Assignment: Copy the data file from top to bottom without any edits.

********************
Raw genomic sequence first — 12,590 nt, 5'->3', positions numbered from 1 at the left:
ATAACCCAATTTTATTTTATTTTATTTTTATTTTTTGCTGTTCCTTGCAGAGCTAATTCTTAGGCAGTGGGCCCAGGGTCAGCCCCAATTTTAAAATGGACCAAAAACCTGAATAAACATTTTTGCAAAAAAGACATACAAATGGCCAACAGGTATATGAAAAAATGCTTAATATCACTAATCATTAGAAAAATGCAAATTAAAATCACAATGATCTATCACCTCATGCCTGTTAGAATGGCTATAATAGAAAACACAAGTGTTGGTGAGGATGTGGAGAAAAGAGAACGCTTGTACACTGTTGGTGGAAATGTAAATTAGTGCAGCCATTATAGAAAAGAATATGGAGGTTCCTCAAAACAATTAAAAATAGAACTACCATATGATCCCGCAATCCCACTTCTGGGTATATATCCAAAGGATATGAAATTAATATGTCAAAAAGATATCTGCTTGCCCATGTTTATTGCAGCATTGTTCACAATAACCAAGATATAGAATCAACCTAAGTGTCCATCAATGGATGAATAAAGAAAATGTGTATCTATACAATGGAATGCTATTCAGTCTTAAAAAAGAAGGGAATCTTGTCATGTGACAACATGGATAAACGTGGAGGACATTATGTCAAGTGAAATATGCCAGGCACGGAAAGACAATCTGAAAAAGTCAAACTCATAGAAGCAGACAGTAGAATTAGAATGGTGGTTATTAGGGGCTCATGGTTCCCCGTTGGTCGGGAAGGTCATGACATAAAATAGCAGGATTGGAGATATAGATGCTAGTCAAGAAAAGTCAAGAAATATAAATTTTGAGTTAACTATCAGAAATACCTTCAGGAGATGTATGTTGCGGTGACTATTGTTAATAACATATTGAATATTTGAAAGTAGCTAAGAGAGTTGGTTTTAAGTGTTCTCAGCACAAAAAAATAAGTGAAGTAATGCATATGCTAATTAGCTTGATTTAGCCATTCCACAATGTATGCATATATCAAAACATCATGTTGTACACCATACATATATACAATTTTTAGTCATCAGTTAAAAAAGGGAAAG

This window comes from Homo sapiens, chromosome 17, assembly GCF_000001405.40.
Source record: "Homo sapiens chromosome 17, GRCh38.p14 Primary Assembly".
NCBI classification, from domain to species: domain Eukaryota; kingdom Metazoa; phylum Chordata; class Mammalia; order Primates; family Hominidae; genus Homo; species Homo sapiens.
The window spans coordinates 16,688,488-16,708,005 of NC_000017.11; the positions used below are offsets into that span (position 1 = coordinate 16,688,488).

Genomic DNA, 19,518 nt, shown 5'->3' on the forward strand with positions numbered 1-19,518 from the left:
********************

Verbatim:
Raw genomic sequence first — 12,590 nt, 5'->3', positions numbered from 1 at the left:
ATAACCCAATTTTATTTTATTTTATTTTTATTTTTTGCTGTTCCTTGCAGAGCTAATTCTTAGGCAGTGGGCCCAGGGTCAGCCCCAATTTTAAAATGGACCAAAAACCTGAATAAACATTTTTGCAAAAAAGACATACAAATGGCCAACAGGTATATGAAAAAATGCTTAATATCACTAATCATTAGAAAAATGCAAATTAAAATCACAATGATCTATCACCTCATGCCTGTTAGAATGGCTATAATAGAAAACACAAGTGTTGGTGAGGATGTGGAGAAAAGAGAACGCTTGTACACTGTTGGTGGAAATGTAAATTAGTGCAGCCATTATAGAAAAGAATATGGAGGTTCCTCAAAACAATTAAAAATAGAACTACCATATGATCCCGCAATCCCACTTCTGGGTATATATCCAAAGGATATGAAATTAATATGTCAAAAAGATATCTGCTTGCCCATGTTTATTGCAGCATTGTTCACAATAACCAAGATATAGAATCAACCTAAGTGTCCATCAATGGATGAATAAAGAAAATGTGTATCTATACAATGGAATGCTATTCAGTCTTAAAAAAGAAGGGAATCTTGTCATGTGACAACATGGATAAACGTGGAGGACATTATGTCAAGTGAAATATGCCAGGCACGGAAAGACAATCTGAAAAAGTCAAACTCATAGAAGCAGACAGTAGAATTAGAATGGTGGTTATTAGGGGCTCATGGTTCCCCGTTGGTCGGGAAGGTCATGACATAAAATAGCAGGATTGGAGATATAGATGCTAGTCAAGAAAAGTCAAGAAATATAAATTTTGAGTTAACTATCAGAAATACCTTCAGGAGATGTATGTTGCGGTGACTATTGTTAATAACATATTGAATATTTGAAAGTAGCTAAGAGAGTTGGTTTTAAGTGTTCTCAGCACAAAAAAATAAGTGAAGTAATGCATATGCTAATTAGCTTGATTTAGCCATTCCACAATGTATGCATATATCAAAACATCATGTTGTACACCATACATATATACAATTTTTAGTCATCAGTTAAAAAAGGGAAAG

This window comes from Homo sapiens, chromosome 17, assembly GCF_000001405.40.
Source record: "Homo sapiens chromosome 17, GRCh38.p14 Primary Assembly".
NCBI classification, from domain to species: domain Eukaryota; kingdom Metazoa; phylum Chordata; class Mammalia; order Primates; family Hominidae; genus Homo; species Homo sapiens.
The window spans coordinates 16,688,488-16,708,005 of NC_000017.11; the positions used below are offsets into that span (position 1 = coordinate 16,688,488).

Genomic DNA, 19,518 nt, shown 5'->3' on the forward strand with positions numbered 1-19,518 from the left: